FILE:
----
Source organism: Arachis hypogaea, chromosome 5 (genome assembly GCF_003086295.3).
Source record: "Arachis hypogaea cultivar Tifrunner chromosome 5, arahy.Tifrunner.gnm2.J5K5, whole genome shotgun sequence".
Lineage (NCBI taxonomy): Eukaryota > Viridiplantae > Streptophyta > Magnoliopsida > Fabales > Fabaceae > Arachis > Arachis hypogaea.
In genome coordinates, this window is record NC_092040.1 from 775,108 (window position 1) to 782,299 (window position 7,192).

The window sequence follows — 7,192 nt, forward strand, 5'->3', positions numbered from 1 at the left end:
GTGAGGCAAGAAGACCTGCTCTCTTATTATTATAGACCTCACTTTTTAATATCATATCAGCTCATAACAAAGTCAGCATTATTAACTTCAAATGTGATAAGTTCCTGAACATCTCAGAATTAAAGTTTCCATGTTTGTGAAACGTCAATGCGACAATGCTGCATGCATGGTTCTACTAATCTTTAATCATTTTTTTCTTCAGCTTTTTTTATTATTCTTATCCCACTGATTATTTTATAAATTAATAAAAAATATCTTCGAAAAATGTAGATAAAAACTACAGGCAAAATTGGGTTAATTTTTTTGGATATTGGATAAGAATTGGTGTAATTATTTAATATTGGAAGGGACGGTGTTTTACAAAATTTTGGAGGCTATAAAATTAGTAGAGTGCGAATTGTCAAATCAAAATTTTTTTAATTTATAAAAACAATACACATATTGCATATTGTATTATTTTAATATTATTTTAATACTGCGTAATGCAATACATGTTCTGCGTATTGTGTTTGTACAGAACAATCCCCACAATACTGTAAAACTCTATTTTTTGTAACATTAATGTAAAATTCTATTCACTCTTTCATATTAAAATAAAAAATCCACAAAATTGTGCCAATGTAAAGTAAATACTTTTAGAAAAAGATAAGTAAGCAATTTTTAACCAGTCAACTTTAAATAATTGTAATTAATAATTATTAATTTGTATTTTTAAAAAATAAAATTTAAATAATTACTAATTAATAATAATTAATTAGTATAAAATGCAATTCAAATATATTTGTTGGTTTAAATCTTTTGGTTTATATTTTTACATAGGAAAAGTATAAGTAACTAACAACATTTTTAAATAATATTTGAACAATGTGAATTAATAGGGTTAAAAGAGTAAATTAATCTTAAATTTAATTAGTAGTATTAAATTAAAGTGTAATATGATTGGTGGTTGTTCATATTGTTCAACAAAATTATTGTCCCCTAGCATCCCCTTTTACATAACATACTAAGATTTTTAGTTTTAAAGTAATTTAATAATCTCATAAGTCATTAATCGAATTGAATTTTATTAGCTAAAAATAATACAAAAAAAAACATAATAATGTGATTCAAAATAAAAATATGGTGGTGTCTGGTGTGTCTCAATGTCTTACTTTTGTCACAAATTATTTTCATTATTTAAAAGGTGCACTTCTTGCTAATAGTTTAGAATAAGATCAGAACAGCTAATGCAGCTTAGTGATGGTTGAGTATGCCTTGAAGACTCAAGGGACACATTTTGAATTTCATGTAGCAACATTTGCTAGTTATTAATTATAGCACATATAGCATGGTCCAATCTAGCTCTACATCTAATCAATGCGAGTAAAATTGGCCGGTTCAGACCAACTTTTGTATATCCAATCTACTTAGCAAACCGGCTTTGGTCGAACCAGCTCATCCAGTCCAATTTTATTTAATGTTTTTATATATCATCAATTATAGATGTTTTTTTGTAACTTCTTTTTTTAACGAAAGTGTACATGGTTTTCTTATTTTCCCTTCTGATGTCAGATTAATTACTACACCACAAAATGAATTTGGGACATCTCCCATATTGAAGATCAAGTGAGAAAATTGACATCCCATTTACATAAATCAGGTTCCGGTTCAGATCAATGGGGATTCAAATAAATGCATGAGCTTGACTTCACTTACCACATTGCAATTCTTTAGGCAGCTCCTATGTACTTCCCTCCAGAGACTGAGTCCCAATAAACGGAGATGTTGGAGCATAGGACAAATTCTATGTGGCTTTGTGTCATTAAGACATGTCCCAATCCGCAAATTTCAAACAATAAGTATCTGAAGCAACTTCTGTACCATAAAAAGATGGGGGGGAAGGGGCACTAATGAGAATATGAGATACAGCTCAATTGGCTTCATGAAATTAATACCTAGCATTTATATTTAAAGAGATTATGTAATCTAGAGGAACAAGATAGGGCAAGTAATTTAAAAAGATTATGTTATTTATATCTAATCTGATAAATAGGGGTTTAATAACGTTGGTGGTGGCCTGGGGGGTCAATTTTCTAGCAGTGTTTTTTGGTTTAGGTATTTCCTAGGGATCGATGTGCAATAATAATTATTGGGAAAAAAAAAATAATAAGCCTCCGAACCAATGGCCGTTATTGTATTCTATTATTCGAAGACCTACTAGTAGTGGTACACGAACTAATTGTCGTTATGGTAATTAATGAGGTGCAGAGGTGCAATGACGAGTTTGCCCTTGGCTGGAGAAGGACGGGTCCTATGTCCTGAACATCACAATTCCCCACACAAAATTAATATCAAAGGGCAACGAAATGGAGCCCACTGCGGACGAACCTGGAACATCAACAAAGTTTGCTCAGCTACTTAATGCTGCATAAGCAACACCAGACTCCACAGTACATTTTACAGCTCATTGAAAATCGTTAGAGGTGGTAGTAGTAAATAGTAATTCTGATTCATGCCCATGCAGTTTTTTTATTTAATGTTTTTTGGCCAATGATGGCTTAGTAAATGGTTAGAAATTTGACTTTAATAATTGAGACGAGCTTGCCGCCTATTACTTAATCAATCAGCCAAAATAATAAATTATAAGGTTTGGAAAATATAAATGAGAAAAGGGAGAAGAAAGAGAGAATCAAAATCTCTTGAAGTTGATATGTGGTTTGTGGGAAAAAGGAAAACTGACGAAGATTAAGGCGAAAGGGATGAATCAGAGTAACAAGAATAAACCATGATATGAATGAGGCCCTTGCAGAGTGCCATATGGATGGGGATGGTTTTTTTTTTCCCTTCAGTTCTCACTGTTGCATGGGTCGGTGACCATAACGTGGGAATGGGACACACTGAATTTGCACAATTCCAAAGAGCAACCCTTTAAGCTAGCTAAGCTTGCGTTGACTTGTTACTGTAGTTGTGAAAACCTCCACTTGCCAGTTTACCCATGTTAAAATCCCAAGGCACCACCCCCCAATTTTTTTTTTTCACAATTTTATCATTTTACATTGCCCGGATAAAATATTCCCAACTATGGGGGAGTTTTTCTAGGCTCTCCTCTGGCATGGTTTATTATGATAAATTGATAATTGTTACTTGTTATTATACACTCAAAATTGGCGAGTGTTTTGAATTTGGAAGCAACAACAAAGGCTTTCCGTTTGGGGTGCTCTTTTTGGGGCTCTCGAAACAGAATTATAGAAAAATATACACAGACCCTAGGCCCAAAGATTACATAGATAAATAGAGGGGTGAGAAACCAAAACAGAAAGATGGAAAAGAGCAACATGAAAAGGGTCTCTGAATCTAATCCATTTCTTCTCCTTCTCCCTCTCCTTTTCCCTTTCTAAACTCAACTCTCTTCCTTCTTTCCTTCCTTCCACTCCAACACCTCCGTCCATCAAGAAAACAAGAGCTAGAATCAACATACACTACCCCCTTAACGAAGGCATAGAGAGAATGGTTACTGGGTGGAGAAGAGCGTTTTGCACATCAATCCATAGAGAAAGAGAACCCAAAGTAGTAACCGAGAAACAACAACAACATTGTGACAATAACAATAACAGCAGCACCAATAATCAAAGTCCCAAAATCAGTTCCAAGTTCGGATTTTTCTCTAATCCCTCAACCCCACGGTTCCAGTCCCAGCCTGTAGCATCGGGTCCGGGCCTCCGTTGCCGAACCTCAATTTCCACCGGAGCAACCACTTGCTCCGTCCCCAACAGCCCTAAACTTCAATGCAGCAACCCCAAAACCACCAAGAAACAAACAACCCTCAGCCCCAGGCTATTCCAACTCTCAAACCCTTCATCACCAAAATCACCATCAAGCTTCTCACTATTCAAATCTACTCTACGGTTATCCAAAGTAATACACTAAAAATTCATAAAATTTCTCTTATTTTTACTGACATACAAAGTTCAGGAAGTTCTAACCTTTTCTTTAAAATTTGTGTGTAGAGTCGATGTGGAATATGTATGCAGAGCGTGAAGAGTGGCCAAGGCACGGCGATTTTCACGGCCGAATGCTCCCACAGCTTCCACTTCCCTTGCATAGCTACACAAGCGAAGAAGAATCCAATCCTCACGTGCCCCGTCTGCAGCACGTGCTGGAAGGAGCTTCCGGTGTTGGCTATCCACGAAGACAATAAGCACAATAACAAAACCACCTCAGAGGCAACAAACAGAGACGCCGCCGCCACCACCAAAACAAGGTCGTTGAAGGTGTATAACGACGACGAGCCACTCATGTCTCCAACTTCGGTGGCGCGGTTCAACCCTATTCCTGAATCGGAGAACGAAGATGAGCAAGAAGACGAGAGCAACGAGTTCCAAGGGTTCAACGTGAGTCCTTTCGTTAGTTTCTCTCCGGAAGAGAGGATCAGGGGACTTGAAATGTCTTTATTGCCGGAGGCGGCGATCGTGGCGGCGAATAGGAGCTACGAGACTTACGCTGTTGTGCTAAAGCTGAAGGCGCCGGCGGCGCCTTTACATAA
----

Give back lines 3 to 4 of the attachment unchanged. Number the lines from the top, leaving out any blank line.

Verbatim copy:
Lineage (NCBI taxonomy): Eukaryota > Viridiplantae > Streptophyta > Magnoliopsida > Fabales > Fabaceae > Arachis > Arachis hypogaea.
In genome coordinates, this window is record NC_092040.1 from 775,108 (window position 1) to 782,299 (window position 7,192).